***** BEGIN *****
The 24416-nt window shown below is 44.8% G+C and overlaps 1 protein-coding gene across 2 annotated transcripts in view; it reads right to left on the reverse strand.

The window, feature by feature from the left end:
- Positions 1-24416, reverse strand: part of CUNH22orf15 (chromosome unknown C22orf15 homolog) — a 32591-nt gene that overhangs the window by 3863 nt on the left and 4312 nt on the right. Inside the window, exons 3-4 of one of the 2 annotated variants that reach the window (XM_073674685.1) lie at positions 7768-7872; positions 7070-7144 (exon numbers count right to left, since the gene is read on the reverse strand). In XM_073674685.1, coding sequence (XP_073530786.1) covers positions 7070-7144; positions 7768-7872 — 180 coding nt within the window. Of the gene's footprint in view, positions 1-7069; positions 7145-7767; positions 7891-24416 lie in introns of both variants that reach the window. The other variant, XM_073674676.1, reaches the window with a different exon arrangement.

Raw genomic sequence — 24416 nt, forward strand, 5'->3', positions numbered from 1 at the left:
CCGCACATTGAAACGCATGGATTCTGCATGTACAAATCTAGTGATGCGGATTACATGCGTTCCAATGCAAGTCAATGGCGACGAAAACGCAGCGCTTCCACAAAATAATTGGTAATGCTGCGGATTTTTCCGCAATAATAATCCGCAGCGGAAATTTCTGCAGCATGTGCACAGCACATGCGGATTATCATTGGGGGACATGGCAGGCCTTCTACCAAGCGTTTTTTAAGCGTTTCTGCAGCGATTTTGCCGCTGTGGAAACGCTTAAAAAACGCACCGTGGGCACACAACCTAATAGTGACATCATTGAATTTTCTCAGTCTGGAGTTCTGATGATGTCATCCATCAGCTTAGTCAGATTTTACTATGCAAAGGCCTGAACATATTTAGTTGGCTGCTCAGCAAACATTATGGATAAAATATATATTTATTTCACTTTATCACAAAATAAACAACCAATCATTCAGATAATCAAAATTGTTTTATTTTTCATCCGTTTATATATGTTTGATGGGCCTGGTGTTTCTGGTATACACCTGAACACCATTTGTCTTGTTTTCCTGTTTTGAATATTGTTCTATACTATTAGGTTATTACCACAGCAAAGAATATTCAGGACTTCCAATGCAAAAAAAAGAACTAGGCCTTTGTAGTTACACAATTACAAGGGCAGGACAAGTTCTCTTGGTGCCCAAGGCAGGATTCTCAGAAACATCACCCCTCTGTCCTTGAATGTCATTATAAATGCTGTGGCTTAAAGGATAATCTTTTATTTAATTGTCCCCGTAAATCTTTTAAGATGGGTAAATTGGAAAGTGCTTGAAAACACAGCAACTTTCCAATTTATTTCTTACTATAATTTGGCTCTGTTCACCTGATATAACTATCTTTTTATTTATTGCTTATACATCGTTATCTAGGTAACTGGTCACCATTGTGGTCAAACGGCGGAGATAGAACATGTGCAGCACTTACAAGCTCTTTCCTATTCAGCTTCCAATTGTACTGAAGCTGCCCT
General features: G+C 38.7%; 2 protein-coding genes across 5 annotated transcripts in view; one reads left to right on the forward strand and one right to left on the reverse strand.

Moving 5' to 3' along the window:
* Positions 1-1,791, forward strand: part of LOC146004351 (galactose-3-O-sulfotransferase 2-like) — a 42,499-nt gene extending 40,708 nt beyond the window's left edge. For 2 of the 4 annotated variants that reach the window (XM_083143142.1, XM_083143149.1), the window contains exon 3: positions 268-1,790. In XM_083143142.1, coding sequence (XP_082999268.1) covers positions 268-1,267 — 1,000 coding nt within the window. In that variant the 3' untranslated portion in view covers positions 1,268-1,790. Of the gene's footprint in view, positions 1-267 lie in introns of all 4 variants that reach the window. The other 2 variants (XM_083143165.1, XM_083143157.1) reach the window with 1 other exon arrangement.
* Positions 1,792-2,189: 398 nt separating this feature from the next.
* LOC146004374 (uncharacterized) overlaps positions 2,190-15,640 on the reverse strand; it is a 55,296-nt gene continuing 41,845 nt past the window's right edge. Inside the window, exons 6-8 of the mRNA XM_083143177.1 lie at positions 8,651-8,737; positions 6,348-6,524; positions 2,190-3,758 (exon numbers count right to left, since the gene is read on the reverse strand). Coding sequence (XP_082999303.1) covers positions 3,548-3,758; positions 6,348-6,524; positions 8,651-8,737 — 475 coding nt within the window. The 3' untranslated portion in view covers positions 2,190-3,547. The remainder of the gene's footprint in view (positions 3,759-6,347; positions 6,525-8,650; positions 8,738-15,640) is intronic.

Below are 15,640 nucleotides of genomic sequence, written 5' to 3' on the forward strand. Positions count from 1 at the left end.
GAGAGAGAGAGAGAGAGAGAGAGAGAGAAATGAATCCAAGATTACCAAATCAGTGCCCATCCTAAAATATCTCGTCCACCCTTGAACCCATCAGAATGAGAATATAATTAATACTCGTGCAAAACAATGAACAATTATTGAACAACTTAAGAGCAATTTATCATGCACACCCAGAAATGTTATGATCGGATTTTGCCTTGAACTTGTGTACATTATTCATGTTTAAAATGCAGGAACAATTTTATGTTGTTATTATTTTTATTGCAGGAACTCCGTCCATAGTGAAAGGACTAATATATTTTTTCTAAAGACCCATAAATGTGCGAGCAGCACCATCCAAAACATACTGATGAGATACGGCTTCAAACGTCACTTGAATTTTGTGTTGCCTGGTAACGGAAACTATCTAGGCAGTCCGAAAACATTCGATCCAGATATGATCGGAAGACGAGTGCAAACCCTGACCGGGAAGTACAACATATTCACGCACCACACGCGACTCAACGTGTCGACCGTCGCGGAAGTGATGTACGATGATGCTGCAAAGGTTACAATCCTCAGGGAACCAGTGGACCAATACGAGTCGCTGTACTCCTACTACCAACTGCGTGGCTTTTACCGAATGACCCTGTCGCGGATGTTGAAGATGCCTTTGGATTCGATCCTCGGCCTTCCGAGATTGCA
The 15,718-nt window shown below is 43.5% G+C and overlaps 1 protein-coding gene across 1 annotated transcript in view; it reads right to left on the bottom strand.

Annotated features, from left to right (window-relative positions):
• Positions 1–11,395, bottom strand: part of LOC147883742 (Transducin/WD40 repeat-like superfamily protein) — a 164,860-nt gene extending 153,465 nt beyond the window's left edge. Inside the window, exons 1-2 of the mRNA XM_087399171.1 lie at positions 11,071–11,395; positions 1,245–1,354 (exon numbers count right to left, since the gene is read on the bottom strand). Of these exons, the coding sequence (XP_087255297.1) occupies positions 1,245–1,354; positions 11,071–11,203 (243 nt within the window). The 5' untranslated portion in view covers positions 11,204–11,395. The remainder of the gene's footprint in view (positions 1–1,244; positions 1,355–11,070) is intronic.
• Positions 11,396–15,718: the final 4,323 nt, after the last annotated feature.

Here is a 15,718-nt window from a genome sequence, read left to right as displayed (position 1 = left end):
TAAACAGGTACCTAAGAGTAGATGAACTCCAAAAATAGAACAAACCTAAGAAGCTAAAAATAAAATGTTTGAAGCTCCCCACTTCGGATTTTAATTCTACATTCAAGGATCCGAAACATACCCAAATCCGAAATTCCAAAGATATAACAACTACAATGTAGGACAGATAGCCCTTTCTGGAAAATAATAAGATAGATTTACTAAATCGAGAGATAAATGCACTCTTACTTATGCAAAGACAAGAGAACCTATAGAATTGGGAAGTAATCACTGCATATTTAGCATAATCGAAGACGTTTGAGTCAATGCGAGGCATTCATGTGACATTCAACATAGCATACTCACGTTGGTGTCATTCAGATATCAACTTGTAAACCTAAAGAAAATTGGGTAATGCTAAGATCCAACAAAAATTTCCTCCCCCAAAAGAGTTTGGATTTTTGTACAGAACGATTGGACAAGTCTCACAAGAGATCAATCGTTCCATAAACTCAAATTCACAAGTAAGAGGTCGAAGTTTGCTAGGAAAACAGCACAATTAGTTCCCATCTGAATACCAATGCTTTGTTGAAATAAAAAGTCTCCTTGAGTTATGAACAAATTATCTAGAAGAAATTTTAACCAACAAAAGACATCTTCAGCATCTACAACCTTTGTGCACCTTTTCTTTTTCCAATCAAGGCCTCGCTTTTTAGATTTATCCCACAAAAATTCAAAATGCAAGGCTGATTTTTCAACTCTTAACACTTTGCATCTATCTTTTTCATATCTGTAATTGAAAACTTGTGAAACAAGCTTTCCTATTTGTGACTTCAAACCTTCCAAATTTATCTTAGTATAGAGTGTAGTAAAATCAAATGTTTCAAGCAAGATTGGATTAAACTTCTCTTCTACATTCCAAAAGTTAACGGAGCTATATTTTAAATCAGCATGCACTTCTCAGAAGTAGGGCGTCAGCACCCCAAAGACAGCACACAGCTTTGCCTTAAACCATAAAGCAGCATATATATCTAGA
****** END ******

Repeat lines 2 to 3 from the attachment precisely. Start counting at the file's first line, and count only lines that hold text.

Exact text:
The window, feature by feature from the left end:
- Positions 1-24416, reverse strand: part of CUNH22orf15 (chromosome unknown C22orf15 homolog) — a 32591-nt gene that overhangs the window by 3863 nt on the left and 4312 nt on the right. Inside the window, exons 3-4 of one of the 2 annotated variants that reach the window (XM_073674685.1) lie at positions 7768-7872; positions 7070-7144 (exon numbers count right to left, since the gene is read on the reverse strand). In XM_073674685.1, coding sequence (XP_073530786.1) covers positions 7070-7144; positions 7768-7872 — 180 coding nt within the window. Of the gene's footprint in view, positions 1-7069; positions 7145-7767; positions 7891-24416 lie in introns of both variants that reach the window. The other variant, XM_073674676.1, reaches the window with a different exon arrangement.